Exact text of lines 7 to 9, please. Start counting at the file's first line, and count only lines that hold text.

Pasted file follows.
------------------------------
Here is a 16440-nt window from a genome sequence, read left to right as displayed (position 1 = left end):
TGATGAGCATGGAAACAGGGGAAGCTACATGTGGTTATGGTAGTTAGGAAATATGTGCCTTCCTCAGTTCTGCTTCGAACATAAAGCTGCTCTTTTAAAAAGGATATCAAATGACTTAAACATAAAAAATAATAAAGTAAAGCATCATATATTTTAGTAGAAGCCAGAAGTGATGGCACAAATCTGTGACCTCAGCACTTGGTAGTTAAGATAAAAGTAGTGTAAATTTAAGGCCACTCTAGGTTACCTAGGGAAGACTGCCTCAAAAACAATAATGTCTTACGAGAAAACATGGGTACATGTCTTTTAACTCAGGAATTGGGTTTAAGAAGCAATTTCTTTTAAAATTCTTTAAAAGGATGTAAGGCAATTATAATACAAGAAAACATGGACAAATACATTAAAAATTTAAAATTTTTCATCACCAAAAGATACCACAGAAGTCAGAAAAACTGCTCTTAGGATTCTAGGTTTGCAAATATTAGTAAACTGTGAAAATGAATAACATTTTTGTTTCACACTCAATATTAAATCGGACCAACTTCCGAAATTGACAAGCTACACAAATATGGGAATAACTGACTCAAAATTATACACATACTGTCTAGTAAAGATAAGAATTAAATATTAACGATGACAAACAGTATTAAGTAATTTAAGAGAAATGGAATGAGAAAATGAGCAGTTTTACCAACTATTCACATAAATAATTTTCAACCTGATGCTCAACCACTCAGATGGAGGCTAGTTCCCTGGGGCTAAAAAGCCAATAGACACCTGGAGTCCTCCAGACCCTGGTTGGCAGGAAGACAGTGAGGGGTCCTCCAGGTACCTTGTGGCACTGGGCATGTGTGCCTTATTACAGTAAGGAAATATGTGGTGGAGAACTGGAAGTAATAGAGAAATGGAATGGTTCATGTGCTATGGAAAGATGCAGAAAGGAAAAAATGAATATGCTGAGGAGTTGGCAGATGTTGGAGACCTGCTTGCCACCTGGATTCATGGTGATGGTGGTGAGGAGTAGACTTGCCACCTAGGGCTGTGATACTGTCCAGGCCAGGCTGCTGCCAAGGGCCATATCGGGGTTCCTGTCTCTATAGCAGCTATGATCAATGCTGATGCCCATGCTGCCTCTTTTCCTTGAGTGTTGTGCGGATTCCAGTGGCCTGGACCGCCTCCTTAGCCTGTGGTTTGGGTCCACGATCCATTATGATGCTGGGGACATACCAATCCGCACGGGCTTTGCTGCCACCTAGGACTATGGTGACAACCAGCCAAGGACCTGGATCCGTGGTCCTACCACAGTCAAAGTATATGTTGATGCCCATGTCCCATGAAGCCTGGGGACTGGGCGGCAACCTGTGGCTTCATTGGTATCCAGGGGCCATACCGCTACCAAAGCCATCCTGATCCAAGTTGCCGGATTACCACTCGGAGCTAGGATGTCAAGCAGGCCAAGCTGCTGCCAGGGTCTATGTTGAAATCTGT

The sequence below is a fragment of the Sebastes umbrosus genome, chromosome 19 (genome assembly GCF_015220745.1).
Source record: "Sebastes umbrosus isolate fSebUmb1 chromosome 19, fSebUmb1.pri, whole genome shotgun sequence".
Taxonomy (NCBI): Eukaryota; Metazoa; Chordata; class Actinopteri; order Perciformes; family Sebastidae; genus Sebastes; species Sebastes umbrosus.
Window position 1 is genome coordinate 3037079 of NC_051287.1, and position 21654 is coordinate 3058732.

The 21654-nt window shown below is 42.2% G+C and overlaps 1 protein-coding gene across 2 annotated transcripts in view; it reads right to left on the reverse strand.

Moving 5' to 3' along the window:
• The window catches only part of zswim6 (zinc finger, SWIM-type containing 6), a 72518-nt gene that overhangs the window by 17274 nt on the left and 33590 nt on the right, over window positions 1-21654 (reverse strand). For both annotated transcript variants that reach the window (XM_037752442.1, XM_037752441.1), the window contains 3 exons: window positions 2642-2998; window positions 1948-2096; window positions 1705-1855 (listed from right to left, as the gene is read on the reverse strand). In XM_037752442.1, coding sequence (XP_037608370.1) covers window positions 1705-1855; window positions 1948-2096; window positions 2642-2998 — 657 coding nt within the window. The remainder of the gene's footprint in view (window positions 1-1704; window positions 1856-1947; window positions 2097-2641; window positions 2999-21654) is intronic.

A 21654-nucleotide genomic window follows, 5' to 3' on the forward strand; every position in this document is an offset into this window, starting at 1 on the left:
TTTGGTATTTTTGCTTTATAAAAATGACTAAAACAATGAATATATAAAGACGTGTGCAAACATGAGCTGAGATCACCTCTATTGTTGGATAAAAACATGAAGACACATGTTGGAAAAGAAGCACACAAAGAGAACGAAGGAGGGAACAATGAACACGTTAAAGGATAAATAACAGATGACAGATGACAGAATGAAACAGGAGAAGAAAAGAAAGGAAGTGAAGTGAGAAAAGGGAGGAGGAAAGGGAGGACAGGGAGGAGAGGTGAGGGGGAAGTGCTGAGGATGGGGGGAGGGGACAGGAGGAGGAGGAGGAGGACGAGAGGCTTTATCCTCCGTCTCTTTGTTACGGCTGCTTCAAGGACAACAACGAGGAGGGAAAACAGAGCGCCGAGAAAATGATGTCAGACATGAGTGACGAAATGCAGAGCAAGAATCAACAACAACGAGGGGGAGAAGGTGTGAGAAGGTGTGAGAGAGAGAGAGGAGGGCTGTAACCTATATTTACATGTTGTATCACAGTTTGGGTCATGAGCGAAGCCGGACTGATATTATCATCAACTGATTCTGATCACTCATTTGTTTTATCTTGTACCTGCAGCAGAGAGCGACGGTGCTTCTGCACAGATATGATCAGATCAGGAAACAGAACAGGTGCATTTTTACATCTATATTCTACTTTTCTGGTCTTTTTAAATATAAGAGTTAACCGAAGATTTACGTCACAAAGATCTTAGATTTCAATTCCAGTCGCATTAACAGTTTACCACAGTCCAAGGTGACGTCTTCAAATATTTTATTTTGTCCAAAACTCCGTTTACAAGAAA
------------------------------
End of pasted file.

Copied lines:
The 21654-nt window shown below is 42.2% G+C and overlaps 1 protein-coding gene across 2 annotated transcripts in view; it reads right to left on the reverse strand.

Moving 5' to 3' along the window:
• The window catches only part of zswim6 (zinc finger, SWIM-type containing 6), a 72518-nt gene that overhangs the window by 17274 nt on the left and 33590 nt on the right, over window positions 1-21654 (reverse strand). For both annotated transcript variants that reach the window (XM_037752442.1, XM_037752441.1), the window contains 3 exons: window positions 2642-2998; window positions 1948-2096; window positions 1705-1855 (listed from right to left, as the gene is read on the reverse strand). In XM_037752442.1, coding sequence (XP_037608370.1) covers window positions 1705-1855; window positions 1948-2096; window positions 2642-2998 — 657 coding nt within the window. The remainder of the gene's footprint in view (window positions 1-1704; window positions 1856-1947; window positions 2097-2641; window positions 2999-21654) is intronic.